Fintech has huge opportunities in Vietnam: experts

With cash still being the main payment mode, a youthful demographic and growing smartphone penetration, Vietnam offers great opportunities for fintech developers, experts said.

Fintech has huge opportunities in Vietnam: experts
A customer makes payment by QR code at a supermarket.

Financial technology has greatly disrupted the way that banks and financial institutions operate today, they said.

According to the HCM Computer Association (HCA), around 10,000 fintech companies are operating globally, competing with banks in all fields from payment services, deposit mobilisation, lending, foreign exchange trading, and investment consulting.

Fintech companies in Viet Nam currently focus on only three services: payment, peer-to-peer lending and crowdfunding.

Dr Lillian Koh Noi Keng, CEO of Fintech Academy Singapore, said: “The infocomm and communication technology (ICT) sector is a key enabler for almost every industry, and has enhanced Singapore’s competitiveness by raising productivity and transforming business processes in industries like finance, services and manufacturing.

“Fintech came as a disruptor but it is now embraced as innovation and transformation,” she told a press briefing in HCM City on Monday to introduce the Viet Nam ICT Outlook (VIO 2019) conference.

The rise of new fintech products and services puts pressure on the traditional banking model, she said.

Hoang Cong Gia Khanh, vice rector of the University of Economics and Law, said the number of fintech companies in Viet Nam has increased from around 40 in 2016 to more than 154 now, including 37 operating in payment services and 25 in the field of P2P lending.

Some 70 per cent of fintech companies in Viet Nam are start-ups, he said.

The rapid growth in financial technology has ushered in a transformation in the financial and banking sector and offers consumers more convenient and diverse products and services, he added.

But Vietnamese fintech companies also face challenges like cybersecurity, human resource training and others.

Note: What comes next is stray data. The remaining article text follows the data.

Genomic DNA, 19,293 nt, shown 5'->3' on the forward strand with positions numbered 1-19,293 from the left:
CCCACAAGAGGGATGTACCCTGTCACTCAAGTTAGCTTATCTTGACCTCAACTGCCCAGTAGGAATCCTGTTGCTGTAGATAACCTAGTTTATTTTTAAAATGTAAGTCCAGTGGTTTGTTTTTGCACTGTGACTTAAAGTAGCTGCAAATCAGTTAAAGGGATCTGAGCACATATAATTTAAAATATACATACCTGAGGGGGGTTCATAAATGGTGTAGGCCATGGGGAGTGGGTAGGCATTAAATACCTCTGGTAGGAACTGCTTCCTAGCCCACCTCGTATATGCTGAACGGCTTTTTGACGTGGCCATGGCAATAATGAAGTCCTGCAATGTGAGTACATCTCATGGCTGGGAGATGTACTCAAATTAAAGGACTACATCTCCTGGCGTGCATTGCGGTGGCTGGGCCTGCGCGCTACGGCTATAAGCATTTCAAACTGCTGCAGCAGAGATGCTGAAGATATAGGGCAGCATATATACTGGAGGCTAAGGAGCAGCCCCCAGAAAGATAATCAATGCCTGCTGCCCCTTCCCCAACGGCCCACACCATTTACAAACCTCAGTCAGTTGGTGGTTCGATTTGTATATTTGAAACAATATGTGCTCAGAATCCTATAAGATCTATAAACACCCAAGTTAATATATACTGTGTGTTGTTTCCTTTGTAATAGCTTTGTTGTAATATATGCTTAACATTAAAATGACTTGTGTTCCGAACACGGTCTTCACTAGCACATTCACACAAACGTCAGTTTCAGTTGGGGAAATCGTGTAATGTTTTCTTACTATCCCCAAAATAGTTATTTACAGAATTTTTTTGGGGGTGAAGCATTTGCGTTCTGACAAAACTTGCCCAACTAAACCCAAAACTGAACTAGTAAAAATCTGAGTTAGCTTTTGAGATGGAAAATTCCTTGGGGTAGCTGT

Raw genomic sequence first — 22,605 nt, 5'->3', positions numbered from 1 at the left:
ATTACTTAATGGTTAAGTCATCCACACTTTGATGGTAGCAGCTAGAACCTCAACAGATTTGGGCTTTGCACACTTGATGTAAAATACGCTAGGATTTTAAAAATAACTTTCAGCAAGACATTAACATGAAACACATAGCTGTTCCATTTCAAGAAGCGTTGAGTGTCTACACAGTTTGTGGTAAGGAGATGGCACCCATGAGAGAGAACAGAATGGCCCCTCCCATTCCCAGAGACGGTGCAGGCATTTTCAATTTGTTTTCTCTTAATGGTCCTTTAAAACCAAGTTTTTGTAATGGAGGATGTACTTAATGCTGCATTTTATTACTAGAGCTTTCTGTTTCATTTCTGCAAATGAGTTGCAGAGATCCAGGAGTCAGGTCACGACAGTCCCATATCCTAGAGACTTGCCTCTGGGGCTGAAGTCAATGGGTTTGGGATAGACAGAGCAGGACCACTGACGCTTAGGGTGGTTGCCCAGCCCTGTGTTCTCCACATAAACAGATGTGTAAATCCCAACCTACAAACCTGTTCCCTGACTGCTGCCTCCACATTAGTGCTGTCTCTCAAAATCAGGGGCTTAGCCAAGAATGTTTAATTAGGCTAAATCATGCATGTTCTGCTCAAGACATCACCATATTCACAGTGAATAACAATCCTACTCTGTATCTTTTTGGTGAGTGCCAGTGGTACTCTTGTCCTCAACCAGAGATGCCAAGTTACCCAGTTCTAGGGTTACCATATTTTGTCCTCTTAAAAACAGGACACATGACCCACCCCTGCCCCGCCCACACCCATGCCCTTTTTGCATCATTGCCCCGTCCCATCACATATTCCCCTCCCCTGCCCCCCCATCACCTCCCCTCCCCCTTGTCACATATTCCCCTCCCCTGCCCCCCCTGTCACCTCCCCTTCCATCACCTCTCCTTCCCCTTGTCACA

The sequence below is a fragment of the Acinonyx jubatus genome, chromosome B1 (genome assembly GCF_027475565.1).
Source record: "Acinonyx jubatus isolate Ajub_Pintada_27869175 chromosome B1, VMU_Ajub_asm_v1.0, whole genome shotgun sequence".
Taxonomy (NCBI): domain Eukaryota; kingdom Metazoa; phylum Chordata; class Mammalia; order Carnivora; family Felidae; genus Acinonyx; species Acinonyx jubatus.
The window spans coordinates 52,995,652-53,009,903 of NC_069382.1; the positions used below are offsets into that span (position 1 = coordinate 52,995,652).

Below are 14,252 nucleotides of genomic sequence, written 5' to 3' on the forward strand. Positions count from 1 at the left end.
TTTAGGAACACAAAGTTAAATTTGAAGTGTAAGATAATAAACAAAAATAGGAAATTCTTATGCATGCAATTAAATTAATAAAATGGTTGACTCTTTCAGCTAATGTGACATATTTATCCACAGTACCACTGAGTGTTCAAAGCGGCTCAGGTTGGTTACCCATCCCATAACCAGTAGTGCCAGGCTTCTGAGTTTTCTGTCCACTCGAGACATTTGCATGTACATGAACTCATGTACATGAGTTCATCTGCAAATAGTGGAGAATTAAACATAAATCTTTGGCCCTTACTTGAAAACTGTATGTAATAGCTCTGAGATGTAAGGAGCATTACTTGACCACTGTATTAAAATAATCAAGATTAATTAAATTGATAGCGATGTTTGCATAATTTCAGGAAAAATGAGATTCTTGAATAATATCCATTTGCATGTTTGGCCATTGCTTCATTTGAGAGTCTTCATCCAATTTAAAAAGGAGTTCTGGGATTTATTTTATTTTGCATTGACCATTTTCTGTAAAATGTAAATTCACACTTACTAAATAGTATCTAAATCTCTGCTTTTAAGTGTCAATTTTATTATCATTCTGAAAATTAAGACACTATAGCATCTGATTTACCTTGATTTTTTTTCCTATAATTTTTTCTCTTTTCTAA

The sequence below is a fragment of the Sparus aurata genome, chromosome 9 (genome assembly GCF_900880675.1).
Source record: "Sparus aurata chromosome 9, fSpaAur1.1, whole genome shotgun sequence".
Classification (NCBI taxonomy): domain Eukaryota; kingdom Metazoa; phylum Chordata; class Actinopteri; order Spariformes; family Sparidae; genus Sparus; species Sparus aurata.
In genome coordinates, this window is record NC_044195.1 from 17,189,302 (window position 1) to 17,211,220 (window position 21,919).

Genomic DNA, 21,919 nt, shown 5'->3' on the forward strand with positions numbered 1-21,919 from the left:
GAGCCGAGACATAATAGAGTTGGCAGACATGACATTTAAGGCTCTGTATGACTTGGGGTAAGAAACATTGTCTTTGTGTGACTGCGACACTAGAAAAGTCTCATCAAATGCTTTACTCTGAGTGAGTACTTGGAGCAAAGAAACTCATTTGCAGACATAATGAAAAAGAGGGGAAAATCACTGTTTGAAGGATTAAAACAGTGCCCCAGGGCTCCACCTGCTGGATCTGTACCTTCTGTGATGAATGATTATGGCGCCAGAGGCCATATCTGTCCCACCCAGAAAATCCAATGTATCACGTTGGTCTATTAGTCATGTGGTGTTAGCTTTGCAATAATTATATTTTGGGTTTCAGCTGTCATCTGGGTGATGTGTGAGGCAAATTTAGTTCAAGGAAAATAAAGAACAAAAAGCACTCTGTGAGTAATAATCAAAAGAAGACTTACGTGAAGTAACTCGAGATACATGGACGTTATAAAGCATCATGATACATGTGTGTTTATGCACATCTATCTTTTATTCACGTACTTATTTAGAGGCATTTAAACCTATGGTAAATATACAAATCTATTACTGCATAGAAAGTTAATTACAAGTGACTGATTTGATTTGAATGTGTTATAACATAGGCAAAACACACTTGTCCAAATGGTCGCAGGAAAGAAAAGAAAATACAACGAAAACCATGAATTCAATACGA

“To further develop the fintech sector, we must enhance digital transformation in the education sector,” Ha Than, HCA deputy chairman.

 

Khanh said: “People are still the core factor. We still lack professional experts and managers in this sector.”

In addition, the Government must design policies and regulations that can support the development of the eco-system.

Koh said she hopes that with the establishment of a partnership between HCA and her agency, they would be able to train trainers in Viet Nam.

“We are happy to work with universities to empower young people both in training as well as research to get your universities and polytechnics ready for the future.”

Lam Nguyen Hai Long, HCA chairman, said Viet Nam’s financial system as well as fintech firms and banks need to equip themselves with latest technologies.

VIO 2019

To help technology businesses get up-to-date on the latest global trends and technologies, HCA, Fintech Academy Singapore, the Viet Nam Banking Association, and the Institute for Development and Research in Banking Technology of Vietnam National University HCM City plan to organise the 2019 VIO in HCM City on October 31, he said.

The conference, titled ‘Shaping the future of Vietnam Fintech’, will discuss topics such as fintech and changes in technology, payment services; cybersecurity challenges for fintech; fintech and the workforce; policies and platform development for the fintech industry; machine learning and AI in the fintech marketplace; and fintech and innovative start-ups.

VIO 2019 will also feature the 2019 Top ICT Viet Nam awards ceremony on October 30 to honour outstanding IT and telecom companies, products and services and an exhibition where banks, fintech and IT companies will showcase their products. — VNS

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